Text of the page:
It is not hard to pick a winner in this category. New Zealand was in a bit of a transition period at the time. Jeremy Coney had just retired and the captaincy had been passed onto Jeff (yes Jeff) Crowe.
Fortunes in the test form of the game were at a high. But a lot of that revolved around Richard Hadlee who was focussing on becoming the world’s leading test wicket taker. This meant he skipped this World Cup because he was scared of getting sick.
He would return to India a year later to achieve his goal.
The build-up was minimal; a 3 match home series at home against the West Indies, naturally won by the visitors. In fact the last ODI victory was 16 months before this World Cup started. And it showed.
The Reliance World Cup started with a 3 run win against Zimbabwe who were at that stage five years away from test status. An interesting 64 off 96 from pinch-hitter Martin Snedden at the top of the order there.
The best performance was probably a few games later against Australia but if ever there was a game that got away it was this one…
There was another unconvincing win over Zimbabwe before the real fun began.
It all finished in excruciating style; a complete hammering at the hands of India. One wicket down, 18 overs to spare, no individual score over 40….
To be fair, this side travelled to the sub-continent with no real expectations. This was in the middle of the Glenn Turner V2.0 experiment.
It was a year on from the horror centenary thing, and the squad ranged from experimental to dysfunctional. For example the last ODI before the tournament was the Robert Kennedy special.
The first game in Nagpur was a narrow win over England, followed by a win over the Netherlands and that great trivia question around the only international wicket from a certain in-swing bowler.
Amongst all that was a hammering from South Africa, where the highest score from a New Zealand batsman was 33.
South Africa then showed who was boss, before Shane Thomson really bossed the UAE with figures of 3/20. Then Pakistan brought things back down to earth with a hammering (highest score 42). A pattern had developed.
So New Zealand stumbled into the Quarter Finals where they met Australia. The batting order was decided by throwing sticks into the air. Germon ©(wk) batted at 3 and 5 respectively and they did well.
But Shane Thomson at 9, for example seemed strange. Harris got cramp, and what promised to be a winning score was not to happen. Mark Waugh and co mowed it down with ease.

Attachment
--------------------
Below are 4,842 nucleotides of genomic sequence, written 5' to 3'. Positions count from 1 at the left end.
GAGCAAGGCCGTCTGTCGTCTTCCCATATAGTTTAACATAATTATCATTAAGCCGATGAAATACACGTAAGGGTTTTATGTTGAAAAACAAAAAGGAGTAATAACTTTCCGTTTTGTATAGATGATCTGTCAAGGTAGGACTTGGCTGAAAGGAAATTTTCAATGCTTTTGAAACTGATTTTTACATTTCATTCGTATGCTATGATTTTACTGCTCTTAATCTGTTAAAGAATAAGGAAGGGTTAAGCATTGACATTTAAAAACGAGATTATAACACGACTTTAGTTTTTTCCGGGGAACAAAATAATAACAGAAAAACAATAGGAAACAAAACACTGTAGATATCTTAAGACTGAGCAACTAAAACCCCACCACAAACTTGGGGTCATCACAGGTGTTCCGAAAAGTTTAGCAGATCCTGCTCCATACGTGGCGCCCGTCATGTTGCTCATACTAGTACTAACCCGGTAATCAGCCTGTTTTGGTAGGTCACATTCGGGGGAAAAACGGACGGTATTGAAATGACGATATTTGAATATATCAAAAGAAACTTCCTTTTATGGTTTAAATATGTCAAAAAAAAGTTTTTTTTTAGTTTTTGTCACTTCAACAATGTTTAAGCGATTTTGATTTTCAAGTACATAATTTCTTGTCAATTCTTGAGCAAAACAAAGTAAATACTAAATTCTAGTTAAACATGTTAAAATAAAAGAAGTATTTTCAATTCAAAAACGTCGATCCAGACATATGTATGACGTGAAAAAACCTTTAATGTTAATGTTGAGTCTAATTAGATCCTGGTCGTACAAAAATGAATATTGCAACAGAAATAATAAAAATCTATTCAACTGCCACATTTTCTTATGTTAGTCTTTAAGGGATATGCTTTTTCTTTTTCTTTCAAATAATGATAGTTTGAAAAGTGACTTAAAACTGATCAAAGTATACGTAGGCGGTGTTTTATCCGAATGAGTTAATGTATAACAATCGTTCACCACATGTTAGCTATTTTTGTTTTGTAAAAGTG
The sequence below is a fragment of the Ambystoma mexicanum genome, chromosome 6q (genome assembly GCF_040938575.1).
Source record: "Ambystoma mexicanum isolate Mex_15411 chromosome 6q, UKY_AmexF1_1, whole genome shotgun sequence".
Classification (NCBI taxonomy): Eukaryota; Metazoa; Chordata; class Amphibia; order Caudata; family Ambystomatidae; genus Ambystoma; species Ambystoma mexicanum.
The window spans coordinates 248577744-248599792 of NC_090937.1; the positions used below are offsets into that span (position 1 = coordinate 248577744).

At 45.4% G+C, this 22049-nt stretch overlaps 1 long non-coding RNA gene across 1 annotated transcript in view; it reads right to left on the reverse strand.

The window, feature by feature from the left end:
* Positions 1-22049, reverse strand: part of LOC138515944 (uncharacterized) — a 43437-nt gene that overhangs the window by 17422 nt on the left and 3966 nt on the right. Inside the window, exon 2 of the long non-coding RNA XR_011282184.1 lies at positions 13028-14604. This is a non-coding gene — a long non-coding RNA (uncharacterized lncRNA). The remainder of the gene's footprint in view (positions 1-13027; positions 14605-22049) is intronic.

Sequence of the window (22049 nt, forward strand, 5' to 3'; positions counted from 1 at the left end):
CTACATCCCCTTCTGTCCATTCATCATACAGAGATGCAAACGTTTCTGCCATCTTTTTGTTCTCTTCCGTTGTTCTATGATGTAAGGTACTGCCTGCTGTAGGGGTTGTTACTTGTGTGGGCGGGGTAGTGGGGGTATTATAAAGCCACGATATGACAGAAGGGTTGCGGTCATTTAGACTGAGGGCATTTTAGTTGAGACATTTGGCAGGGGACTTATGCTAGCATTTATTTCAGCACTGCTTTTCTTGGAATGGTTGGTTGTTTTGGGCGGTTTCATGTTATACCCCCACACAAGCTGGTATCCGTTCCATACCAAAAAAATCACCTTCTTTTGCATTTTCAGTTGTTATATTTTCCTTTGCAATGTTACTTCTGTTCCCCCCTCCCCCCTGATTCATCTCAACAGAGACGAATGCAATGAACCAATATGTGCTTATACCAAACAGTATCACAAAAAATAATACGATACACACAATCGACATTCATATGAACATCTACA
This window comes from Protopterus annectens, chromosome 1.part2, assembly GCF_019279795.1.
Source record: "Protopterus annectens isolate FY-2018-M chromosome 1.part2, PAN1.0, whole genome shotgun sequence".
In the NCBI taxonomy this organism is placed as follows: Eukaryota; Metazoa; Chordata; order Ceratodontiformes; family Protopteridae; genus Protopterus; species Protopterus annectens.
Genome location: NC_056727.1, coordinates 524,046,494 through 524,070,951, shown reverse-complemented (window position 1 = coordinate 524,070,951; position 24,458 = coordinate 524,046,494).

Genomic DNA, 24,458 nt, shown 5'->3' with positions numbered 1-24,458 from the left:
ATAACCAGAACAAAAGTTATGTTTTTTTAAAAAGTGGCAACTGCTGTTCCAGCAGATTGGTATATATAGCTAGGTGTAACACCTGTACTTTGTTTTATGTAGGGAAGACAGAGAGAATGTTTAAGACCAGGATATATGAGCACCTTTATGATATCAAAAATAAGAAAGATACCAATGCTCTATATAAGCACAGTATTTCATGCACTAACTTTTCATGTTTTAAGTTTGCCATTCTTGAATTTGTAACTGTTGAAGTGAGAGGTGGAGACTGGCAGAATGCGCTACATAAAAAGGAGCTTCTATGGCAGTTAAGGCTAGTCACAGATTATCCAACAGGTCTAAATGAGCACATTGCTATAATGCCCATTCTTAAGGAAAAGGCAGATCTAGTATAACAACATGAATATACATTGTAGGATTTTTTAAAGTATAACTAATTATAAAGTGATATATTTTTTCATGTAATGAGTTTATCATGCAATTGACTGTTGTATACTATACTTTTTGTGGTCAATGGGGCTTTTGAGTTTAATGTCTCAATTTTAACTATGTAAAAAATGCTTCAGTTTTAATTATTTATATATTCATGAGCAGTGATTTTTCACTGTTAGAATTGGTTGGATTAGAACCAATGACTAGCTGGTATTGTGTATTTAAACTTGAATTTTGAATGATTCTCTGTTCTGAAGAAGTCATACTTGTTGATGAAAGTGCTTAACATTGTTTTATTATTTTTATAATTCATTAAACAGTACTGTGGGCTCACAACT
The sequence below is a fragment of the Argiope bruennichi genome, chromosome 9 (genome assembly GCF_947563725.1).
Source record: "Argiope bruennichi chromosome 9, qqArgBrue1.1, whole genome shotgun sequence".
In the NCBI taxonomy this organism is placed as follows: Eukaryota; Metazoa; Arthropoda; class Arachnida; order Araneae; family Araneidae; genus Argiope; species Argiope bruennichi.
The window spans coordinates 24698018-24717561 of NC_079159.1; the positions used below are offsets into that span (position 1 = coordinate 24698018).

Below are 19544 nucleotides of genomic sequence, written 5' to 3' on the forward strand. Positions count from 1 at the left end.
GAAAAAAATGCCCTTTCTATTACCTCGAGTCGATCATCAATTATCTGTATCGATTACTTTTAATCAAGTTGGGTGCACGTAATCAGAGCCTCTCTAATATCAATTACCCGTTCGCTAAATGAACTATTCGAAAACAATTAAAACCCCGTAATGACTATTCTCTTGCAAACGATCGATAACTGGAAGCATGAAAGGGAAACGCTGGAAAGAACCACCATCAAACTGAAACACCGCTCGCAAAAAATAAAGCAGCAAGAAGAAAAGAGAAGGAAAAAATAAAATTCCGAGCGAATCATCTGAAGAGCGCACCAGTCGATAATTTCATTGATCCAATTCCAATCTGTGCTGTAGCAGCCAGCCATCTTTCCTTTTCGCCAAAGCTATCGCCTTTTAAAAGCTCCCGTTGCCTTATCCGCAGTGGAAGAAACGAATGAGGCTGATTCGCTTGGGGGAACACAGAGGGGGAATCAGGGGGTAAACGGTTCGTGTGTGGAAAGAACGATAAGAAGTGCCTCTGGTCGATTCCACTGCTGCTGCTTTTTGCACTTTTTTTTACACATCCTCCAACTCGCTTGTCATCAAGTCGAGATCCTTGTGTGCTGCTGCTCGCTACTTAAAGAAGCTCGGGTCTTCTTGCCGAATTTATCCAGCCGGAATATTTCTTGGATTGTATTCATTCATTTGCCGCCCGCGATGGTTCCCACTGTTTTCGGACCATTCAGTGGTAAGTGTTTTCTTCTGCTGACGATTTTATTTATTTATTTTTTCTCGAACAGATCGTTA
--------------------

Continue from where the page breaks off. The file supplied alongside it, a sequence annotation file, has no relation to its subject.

On paper, arguably the best New Zealand team to go off to a World Cup. It was based around a batch of all-rounders every bit as good as this current England side. Cairns, Harris, Oram, Adams, Styris. Fleming and Astle had a lot of experience, there was an up and coming keeper called McCullum, Vettori had established himself as a quality ODI bowler. And there was Shane Bond.
Maybe the first game showed us what was to come. Playing Sri Lanka in Bloemfontein New Zealand decided to leave out Vettori because some scouting told them it wouldn’t turn. It did, and the tournament started with a loss despite an extraordinary innings of 141 out of 225 from Styris.
The rest of pool play went well. Stephen Fleming played his best ODI innings in Johannesburg to beat the hosts and, in conjunction with some Duckworth-Lewis incompetence, saw the favourites bow out at the group stage.
But it wasn’t as simple as that. On security grounds New Zealand forfeited their match in Kenya. With the unlikely trio of Sri Lanka, Kenya and New Zealand progressing through to the dearly departed Super Six stage there were no points carried through.
Never mind; Zimbabwe (how did they qualify for that round?) were dispatched first up so the semi-finals were still achievable.
Then that match against Australia. They were 84/7, and Bond had 6/23. But Andy bloody Bichel and Michael bloody Bevan dragged Australia through 208.
You would have thought that was a gettable target. But, in a side so laden with talent, it seemed like a good idea to open with Vettori; strangely McMillan didn’t play that one. And it all fell apart at pace.
Somehow, New Zealand lost by 96 runs.
There was still mathematical hope. A sudden death match against India who New Zealand had beaten 5-2 a few months ago. McMillan was back, and opening and Astle was at 3. That reversal remains a mystery to this day.
Anyway, after 3 balls both of them were back in the pavilion. The highest scorer that day was Fleming with 30. New Zealand made 146 off 46 overs.
There was some fun when India was 21/3 but that was it.
This was the third World Cup. New Zealand had made the semi-finals of the previous two and had turned into a decent ODI unit since then.
In the end we failed to qualify for the semi-finals based on a net Run Rate of -0.087 RPO.
Against Pakistan and England it was Win 1 Loss 1. The crucial game though was the loss against the then embryonic test nation of Sri Lanka.
There was his extraordinary ODI. That 65 run partnership for that last wicket remains the second highest for that wicket in World Cups, and there are so many questions to ask.
As in; was De Mel bowled out? What match did Bruce Edgar think he was playing in? And should you really be at a World Cup if you thin a RR of 3.1 is acceptable?